What to Eat: A Tough Question to Answer

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I recently finished reading two very thought-provoking, potentially life-altering books by Michael Pollan. It started with In Defense of Food: An Eater’s Manifesto. I ran into this book from two sources. First, UW-Madison chose it for its first common book program, Go Big Read. Second, the “light green living” website Ideal Bite, which I get daily tip emails from, made it the July read in their Biter Book Club.

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In Defense of Food hopes to answer the question “what to eat.” In today’s industrial food system, however, this question is harder than ever to answer. What we eat has changed drastically over the last century to the point that much of what we eat wouldn’t be considered real food. Our Western diet contains highly-processed foods, chemicals, cheap calories (in the forms of sugar and fat), and less diversity than ever. You know where this stuff has led us…

The book wraps up with the proposal of eating rules that are conducive to better health AND greater pleasure in eating. The rules fall into three categories: Eat food; Not too much; Mostly plants. Simple, basic rules to live by.

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Following In Defense of Food, I was eager to read more of Pollan’s works. I read the pre-In Defense book, The Omnivore’s Dilemma: A Natural History of Four Meals. This book presented a much more detailed look at where our food comes from. Pollan explores three different food systems in America: Industrial, Pastoral, and “Personal.”

In each respective section of the book, he follows or creates a meal from field to table. The Industrial meal starts in the corn fields of Iowa and ends at a McDonald’s in California. His Pastoral meal includes foods from an “alternative” farm in the Shenandoah Valley. The final meal, “Personal,” is comprised of food Pollan hunted, gathered, and grew himself. (His fourth meal was an “industrial organic” meal prepared using foods he bought from Whole Foods). The Omnivore’s Dilemma was an eye-opening, educational, and intriguing adventure.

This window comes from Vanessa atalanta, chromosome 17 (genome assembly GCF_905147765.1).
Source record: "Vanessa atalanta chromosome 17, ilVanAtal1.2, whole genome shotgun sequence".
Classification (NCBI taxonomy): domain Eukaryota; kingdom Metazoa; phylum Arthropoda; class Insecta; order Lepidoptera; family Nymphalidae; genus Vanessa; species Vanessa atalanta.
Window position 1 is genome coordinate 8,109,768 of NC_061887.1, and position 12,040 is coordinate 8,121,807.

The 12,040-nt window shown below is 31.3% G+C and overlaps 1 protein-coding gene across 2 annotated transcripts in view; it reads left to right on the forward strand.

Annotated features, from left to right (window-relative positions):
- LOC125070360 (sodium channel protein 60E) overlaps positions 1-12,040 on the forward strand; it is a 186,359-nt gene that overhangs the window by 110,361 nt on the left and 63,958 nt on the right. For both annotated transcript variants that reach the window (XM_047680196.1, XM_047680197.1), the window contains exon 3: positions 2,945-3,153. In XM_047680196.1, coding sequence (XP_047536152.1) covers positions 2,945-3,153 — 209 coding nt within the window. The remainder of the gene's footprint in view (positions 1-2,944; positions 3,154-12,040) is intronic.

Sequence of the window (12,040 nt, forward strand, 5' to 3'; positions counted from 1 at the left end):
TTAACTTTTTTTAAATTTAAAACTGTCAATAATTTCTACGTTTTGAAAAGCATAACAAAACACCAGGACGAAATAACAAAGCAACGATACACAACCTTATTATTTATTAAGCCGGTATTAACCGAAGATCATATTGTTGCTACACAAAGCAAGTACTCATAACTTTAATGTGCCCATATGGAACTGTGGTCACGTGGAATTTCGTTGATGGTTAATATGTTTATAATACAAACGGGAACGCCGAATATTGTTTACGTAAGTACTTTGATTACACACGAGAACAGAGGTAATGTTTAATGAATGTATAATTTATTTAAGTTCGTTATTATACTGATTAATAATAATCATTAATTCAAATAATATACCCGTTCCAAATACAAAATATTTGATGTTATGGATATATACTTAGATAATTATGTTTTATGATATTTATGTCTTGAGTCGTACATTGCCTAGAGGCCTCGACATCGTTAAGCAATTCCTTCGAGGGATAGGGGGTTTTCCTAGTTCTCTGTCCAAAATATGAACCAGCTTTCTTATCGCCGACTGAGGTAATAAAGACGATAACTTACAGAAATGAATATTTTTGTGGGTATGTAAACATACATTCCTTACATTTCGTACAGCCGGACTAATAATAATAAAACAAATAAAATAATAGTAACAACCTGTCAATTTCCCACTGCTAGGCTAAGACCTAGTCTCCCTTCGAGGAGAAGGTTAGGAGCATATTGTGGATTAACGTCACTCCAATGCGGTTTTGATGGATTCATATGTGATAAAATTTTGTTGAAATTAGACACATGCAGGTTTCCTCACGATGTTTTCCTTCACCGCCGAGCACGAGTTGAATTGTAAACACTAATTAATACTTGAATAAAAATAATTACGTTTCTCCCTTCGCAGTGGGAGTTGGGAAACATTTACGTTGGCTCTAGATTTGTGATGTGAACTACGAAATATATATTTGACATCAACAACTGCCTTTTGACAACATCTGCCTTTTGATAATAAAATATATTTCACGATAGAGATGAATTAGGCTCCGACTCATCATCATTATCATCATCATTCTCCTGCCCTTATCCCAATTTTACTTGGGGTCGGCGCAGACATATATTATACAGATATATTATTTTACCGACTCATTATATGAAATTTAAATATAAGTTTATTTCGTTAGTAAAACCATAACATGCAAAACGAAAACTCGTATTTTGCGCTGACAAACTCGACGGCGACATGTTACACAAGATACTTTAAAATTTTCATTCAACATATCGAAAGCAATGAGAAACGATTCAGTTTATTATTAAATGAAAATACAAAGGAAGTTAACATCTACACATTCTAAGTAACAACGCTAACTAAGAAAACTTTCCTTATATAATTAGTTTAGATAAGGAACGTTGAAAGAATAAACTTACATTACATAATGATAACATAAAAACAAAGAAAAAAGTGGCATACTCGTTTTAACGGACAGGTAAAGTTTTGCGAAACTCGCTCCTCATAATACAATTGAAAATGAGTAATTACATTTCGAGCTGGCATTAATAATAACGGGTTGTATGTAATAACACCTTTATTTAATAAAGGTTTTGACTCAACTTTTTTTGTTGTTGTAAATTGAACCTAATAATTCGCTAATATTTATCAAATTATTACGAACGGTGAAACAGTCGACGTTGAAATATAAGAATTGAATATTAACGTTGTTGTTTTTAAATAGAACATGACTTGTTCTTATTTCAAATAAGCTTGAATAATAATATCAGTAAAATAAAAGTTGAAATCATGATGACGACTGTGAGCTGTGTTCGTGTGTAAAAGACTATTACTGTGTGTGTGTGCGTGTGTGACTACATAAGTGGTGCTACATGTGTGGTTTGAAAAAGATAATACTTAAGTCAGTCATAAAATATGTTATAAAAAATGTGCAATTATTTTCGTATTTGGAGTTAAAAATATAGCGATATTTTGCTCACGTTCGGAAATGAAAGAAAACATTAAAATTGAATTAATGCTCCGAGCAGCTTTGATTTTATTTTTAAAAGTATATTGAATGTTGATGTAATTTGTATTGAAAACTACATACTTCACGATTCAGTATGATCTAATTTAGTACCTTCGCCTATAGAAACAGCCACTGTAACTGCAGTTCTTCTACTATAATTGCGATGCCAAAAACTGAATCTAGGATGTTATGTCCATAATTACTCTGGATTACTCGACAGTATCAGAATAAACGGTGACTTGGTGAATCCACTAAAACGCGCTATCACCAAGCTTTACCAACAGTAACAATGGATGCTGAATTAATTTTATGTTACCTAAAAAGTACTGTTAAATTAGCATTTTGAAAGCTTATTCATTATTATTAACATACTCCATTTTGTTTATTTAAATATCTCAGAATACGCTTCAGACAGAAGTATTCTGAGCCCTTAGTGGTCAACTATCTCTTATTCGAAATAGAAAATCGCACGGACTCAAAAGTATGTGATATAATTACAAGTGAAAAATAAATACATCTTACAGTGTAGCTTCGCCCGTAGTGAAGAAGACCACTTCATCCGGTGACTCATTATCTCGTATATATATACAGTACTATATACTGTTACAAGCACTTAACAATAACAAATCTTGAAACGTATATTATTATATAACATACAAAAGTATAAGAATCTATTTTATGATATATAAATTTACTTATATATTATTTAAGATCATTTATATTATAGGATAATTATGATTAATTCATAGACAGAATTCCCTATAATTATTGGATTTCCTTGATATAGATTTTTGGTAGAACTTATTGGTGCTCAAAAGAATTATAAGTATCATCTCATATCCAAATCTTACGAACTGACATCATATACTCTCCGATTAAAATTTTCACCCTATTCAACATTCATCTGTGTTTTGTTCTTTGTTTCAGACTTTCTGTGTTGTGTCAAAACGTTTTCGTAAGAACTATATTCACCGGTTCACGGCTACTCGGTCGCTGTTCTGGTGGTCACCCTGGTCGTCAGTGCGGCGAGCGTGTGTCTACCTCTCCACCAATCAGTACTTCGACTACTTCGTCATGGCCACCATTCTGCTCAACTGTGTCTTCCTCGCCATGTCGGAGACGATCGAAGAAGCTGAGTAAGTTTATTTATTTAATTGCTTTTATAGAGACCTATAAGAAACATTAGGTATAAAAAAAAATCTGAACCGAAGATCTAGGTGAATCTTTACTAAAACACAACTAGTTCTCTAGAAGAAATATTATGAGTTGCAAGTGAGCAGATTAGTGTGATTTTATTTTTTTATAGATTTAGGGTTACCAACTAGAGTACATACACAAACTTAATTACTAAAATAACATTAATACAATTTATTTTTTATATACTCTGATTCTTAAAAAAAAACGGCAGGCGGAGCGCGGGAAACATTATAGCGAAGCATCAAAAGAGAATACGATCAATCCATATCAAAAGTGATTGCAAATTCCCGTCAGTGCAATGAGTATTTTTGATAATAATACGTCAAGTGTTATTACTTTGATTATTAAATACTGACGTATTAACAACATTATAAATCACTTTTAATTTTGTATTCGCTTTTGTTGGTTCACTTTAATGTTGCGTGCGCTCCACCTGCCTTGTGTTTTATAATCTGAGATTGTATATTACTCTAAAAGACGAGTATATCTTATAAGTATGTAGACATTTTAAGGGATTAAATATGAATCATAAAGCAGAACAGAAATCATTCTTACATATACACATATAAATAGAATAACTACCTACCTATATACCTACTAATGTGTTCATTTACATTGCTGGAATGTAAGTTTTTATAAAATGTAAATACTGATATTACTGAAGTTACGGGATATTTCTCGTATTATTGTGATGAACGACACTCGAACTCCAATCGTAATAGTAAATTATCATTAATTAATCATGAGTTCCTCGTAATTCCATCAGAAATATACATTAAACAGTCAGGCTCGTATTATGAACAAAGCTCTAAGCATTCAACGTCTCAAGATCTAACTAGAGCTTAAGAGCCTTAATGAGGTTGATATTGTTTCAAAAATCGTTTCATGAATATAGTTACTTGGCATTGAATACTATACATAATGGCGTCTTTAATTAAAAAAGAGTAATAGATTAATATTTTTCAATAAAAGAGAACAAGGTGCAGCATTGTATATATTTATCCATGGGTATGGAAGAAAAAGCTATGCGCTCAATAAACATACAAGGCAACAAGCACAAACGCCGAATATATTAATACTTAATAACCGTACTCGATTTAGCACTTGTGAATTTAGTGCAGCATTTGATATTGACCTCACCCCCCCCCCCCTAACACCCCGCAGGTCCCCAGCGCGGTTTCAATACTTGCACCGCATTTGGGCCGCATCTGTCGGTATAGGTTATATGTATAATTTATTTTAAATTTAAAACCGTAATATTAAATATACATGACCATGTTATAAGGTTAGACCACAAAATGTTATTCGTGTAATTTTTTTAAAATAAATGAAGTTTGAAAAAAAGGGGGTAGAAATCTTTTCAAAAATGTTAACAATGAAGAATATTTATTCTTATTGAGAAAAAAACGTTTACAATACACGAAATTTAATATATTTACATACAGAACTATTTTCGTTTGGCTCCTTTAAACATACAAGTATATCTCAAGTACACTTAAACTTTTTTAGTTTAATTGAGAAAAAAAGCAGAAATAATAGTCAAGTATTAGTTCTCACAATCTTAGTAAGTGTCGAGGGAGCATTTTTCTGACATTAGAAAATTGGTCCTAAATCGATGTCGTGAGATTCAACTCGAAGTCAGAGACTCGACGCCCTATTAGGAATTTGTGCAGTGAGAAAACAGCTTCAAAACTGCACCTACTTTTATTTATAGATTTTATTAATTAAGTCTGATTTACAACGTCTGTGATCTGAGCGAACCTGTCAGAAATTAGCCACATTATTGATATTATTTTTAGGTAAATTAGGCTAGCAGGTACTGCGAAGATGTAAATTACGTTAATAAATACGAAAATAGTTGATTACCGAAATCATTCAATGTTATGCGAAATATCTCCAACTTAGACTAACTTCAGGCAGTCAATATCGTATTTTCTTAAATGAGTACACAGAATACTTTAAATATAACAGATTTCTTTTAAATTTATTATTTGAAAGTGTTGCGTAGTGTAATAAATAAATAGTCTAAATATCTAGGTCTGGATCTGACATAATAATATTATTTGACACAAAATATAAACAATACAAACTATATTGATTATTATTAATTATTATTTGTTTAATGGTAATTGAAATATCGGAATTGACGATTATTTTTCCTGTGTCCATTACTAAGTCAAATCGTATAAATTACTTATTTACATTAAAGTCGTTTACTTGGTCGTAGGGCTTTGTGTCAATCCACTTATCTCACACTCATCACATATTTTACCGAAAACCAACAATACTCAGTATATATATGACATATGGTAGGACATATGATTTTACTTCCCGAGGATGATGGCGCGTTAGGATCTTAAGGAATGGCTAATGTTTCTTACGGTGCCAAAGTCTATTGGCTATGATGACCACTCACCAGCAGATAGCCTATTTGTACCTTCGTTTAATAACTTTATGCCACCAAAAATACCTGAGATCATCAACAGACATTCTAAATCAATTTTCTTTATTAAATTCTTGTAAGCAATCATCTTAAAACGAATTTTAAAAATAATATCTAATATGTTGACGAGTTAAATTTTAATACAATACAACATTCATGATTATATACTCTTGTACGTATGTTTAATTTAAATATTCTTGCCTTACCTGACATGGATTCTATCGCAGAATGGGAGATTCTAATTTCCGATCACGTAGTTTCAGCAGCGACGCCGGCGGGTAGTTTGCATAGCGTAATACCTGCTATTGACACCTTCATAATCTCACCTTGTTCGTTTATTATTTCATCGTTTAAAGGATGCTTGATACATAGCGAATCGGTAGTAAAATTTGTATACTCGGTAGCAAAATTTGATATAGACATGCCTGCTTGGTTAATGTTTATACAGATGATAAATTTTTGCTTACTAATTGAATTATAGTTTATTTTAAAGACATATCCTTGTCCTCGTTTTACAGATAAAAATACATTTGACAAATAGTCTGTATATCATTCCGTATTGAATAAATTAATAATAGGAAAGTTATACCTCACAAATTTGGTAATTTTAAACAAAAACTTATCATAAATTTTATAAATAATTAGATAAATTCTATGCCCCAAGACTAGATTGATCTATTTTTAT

I personally recommend reading both books. You go really deep into questioning what to eat in The Omnivore’s Dilemma. Then In Defense of Food boils that journey down into easy to apply actions. I can personally say that I will never view items in the grocery store the same way again, and I’ve already started changing the way I eat – for both my health and happiness.

But imagine for a moment if we once again knew, strictly as a manner of course, these few unremarkable things: What it is we’re eating. Where it came from. How it found its way to our table. And what, in a true accounting, it really cost. We could then talk about some other things at dinner. For we would no longer need any reminding that however we choose to feed ourselves, we eat by the grace of nature, not industry, and what we’re eating is never anything more or less than the body of the world.

– Michael Pollan, The Omnivore’s Dilemma

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